The coaching process helps kids understand that failure is okay. Examine the reasons for the failure and address the reasons. Either the process wasn’t right, the effort and hard work wasn’t done or possibly the goal was to lofty.

Our youth can develop grit and other character traits with the right coaching process if they are willing to be coached and get out of their comfort zone. Approach each day with fearless confidence. Mistakes are learning opportunities.

Don’t get out worked and let nothing prevent the achievement of your goals.

The link to the video.https://t.co/bEiaZqpJoP


Character is more Important than Talent

Check out the Character page on this site for a twenty minute video of Navy Seal, David Goggins. Many kids today aren’t being pushed by their parents to accept responsibility for their performances in school, sports and life. Many kids today are living in their comfort zone and would benefit from being encouraged to start setting goals and working daily habits to achieve their goals. Let’s be honest, we are all individually responsible for our happiness and the sooner kids learn this the better off they will become.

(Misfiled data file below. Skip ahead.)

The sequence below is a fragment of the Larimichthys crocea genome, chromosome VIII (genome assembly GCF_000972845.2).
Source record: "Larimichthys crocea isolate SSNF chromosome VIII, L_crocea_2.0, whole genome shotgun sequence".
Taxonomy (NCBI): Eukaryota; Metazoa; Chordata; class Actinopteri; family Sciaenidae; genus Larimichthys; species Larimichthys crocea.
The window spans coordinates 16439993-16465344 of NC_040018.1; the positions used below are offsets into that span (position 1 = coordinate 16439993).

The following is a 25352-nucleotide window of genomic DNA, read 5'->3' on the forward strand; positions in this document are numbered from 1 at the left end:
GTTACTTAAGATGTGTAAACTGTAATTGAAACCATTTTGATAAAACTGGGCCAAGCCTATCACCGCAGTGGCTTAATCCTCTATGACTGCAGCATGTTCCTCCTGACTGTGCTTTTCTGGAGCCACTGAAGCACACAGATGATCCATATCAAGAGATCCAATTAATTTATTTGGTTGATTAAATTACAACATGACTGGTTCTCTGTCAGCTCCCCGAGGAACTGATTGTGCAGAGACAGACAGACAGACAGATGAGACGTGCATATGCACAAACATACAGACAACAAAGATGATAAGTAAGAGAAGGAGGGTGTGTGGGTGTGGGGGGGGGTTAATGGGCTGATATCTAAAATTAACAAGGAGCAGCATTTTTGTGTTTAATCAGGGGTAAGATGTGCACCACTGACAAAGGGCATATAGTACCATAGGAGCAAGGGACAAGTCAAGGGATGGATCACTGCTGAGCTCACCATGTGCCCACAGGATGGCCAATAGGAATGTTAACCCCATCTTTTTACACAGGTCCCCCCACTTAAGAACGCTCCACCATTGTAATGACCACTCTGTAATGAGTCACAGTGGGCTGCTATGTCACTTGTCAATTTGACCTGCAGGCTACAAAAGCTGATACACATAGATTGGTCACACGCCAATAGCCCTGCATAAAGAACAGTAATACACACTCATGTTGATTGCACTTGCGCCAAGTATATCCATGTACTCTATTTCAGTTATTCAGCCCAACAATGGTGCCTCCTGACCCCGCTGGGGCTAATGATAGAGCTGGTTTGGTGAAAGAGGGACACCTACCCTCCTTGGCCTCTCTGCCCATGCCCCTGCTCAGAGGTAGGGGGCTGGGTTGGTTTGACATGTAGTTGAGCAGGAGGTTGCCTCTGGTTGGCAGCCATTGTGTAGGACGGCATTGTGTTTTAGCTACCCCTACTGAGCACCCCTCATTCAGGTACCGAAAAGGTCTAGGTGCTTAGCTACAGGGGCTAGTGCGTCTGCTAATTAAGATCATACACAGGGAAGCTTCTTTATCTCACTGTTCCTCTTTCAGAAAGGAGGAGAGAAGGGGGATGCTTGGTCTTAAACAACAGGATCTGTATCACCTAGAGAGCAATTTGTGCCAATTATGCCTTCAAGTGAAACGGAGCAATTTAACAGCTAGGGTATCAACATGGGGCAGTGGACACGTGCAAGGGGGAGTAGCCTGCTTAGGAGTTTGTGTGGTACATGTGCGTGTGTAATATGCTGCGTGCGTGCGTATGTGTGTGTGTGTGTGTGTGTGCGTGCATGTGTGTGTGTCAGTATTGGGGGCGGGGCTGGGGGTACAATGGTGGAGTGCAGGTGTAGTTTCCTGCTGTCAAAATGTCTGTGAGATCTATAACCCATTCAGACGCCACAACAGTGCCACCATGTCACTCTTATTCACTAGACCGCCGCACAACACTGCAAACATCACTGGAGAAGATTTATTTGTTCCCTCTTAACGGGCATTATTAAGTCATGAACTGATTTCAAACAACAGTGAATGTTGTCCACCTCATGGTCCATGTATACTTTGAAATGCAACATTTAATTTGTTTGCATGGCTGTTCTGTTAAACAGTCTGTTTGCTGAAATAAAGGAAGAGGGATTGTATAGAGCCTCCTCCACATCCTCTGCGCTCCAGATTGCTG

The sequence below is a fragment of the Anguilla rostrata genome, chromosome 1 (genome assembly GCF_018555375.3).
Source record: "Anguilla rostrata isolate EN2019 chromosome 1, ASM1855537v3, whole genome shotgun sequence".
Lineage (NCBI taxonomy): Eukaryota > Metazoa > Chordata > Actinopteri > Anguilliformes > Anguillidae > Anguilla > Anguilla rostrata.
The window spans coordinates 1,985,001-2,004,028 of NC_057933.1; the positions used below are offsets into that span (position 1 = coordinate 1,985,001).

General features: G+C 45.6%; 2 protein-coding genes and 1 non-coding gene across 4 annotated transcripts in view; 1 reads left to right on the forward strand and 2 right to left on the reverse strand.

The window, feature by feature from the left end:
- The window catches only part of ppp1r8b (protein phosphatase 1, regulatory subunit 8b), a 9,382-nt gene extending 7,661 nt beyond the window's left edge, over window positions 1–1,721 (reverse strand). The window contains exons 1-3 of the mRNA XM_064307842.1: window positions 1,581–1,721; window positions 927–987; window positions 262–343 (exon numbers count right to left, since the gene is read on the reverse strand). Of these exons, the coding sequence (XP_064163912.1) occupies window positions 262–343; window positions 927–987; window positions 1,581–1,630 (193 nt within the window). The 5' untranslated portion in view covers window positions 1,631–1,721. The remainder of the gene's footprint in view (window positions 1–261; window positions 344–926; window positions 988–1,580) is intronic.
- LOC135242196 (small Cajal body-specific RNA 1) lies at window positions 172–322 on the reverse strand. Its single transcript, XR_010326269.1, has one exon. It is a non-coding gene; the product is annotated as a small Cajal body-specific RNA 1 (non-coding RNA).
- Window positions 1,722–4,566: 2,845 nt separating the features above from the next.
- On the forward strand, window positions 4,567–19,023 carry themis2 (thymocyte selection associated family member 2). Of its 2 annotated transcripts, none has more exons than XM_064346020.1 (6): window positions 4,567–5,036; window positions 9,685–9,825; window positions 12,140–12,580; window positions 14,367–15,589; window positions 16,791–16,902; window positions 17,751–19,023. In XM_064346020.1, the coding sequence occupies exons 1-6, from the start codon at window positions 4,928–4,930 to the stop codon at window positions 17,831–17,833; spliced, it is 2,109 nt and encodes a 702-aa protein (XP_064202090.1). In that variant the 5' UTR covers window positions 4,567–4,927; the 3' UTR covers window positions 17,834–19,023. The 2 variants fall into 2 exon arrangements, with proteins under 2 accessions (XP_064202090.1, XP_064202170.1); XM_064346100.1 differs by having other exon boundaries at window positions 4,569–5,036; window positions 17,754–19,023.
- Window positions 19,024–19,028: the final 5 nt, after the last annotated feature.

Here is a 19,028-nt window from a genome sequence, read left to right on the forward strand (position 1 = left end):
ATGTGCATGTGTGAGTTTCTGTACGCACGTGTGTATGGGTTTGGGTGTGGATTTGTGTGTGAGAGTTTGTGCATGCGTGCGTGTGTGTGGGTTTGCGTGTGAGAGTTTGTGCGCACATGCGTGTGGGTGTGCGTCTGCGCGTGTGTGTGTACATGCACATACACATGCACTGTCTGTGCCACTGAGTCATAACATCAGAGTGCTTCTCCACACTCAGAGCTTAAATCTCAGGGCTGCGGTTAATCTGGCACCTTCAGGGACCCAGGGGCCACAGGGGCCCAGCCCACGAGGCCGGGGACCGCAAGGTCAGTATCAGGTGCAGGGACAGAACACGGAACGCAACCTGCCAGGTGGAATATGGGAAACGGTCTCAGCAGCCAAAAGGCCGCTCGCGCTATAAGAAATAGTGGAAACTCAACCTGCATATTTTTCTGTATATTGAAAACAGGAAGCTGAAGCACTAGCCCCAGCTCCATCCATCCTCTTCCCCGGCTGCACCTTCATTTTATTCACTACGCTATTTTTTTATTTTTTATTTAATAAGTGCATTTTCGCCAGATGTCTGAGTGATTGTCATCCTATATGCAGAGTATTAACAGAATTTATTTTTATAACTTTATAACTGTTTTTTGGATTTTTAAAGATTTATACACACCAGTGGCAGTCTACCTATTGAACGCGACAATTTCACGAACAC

All too often parents will complain about their child’s sports coach or teacher for poor performances. Parents have a tendency to be over protective. I understand that they love their kid(s) but protecting them from the truth only makes things worse.  Kids need to learn to accept responsibility for themselves. Kids must learn to examine the truth about their poor performances. It is important to examine the “truth” and that requires parents and kids to look at their (process) daily habits. Are these daily habits congruent with the expected outcome(s)? Kids should be engaged in daily habits that support their physical, mental and spiritual growth and achievement of their goals. Kids need to be told that anything less than their best effort isn’t acceptable. None of us can control the outcome but we can control the process.

Goal setting is a useful tool in helping our youth set the bar high and to shoot for the stars. Being average shouldn’t be acceptable. When kids start performing daily habits that support their growth and provide an opportunity to achieve to their potential, good things will happen. David Goggin’s asks the question all the time….”what if I could achieve this goal?”

The video of David’s daily habits may for most be a little extreme but there is an important message. I am a believer in the 20X factor and we should be encouraging our children to set goals and do to their very best every day. If they don’t achieve greatness or all of their dreams and goals I suspect what they do achieve will put them in a much better position in life because of their hard work. Check out the video on the Character page of this website.